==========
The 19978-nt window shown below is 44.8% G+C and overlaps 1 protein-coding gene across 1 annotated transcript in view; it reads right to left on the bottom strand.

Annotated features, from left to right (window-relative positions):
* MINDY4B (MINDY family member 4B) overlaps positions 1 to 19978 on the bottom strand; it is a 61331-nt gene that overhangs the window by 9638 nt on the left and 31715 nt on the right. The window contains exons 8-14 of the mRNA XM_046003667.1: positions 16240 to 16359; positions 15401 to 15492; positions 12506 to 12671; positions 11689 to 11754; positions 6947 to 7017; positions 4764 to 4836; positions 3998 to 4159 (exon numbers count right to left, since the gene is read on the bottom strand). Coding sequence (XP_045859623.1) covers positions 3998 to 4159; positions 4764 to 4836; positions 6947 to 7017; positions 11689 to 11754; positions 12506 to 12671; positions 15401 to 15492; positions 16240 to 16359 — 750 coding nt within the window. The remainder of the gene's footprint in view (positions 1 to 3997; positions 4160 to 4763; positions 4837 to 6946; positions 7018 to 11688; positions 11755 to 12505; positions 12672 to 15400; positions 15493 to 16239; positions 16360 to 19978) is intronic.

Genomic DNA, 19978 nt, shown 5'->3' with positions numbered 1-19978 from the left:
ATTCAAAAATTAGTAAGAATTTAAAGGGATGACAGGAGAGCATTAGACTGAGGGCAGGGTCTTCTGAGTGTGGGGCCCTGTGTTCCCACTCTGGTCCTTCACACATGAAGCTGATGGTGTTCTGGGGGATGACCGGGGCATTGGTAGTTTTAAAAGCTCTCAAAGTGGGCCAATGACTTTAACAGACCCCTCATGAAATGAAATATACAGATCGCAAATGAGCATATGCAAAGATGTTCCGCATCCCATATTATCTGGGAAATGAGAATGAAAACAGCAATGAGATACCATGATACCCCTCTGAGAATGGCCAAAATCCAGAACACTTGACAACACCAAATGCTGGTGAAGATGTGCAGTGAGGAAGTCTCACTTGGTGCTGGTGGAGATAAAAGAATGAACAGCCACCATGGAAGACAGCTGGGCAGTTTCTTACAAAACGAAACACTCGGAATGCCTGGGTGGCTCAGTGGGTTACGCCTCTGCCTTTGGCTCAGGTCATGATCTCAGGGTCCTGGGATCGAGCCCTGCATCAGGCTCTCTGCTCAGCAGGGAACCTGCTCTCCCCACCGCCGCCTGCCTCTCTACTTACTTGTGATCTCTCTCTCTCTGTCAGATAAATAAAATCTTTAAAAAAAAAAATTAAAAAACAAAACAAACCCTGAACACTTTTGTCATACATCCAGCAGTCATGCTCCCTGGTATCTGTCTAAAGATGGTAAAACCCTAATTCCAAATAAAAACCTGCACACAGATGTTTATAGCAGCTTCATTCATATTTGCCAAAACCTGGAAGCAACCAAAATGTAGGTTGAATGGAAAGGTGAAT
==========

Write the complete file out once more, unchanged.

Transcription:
The 19978-nt window shown below is 44.8% G+C and overlaps 1 protein-coding gene across 1 annotated transcript in view; it reads right to left on the bottom strand.

Annotated features, from left to right (window-relative positions):
* MINDY4B (MINDY family member 4B) overlaps positions 1 to 19978 on the bottom strand; it is a 61331-nt gene that overhangs the window by 9638 nt on the left and 31715 nt on the right. The window contains exons 8-14 of the mRNA XM_046003667.1: positions 16240 to 16359; positions 15401 to 15492; positions 12506 to 12671; positions 11689 to 11754; positions 6947 to 7017; positions 4764 to 4836; positions 3998 to 4159 (exon numbers count right to left, since the gene is read on the bottom strand). Coding sequence (XP_045859623.1) covers positions 3998 to 4159; positions 4764 to 4836; positions 6947 to 7017; positions 11689 to 11754; positions 12506 to 12671; positions 15401 to 15492; positions 16240 to 16359 — 750 coding nt within the window. The remainder of the gene's footprint in view (positions 1 to 3997; positions 4160 to 4763; positions 4837 to 6946; positions 7018 to 11688; positions 11755 to 12505; positions 12672 to 15400; positions 15493 to 16239; positions 16360 to 19978) is intronic.

Genomic DNA, 19978 nt, shown 5'->3' with positions numbered 1-19978 from the left:
ATTCAAAAATTAGTAAGAATTTAAAGGGATGACAGGAGAGCATTAGACTGAGGGCAGGGTCTTCTGAGTGTGGGGCCCTGTGTTCCCACTCTGGTCCTTCACACATGAAGCTGATGGTGTTCTGGGGGATGACCGGGGCATTGGTAGTTTTAAAAGCTCTCAAAGTGGGCCAATGACTTTAACAGACCCCTCATGAAATGAAATATACAGATCGCAAATGAGCATATGCAAAGATGTTCCGCATCCCATATTATCTGGGAAATGAGAATGAAAACAGCAATGAGATACCATGATACCCCTCTGAGAATGGCCAAAATCCAGAACACTTGACAACACCAAATGCTGGTGAAGATGTGCAGTGAGGAAGTCTCACTTGGTGCTGGTGGAGATAAAAGAATGAACAGCCACCATGGAAGACAGCTGGGCAGTTTCTTACAAAACGAAACACTCGGAATGCCTGGGTGGCTCAGTGGGTTACGCCTCTGCCTTTGGCTCAGGTCATGATCTCAGGGTCCTGGGATCGAGCCCTGCATCAGGCTCTCTGCTCAGCAGGGAACCTGCTCTCCCCACCGCCGCCTGCCTCTCTACTTACTTGTGATCTCTCTCTCTCTGTCAGATAAATAAAATCTTTAAAAAAAAAAATTAAAAAACAAAACAAACCCTGAACACTTTTGTCATACATCCAGCAGTCATGCTCCCTGGTATCTGTCTAAAGATGGTAAAACCCTAATTCCAAATAAAAACCTGCACACAGATGTTTATAGCAGCTTCATTCATATTTGCCAAAACCTGGAAGCAACCAAAATGTAGGTTGAATGGAAAGGTGAAT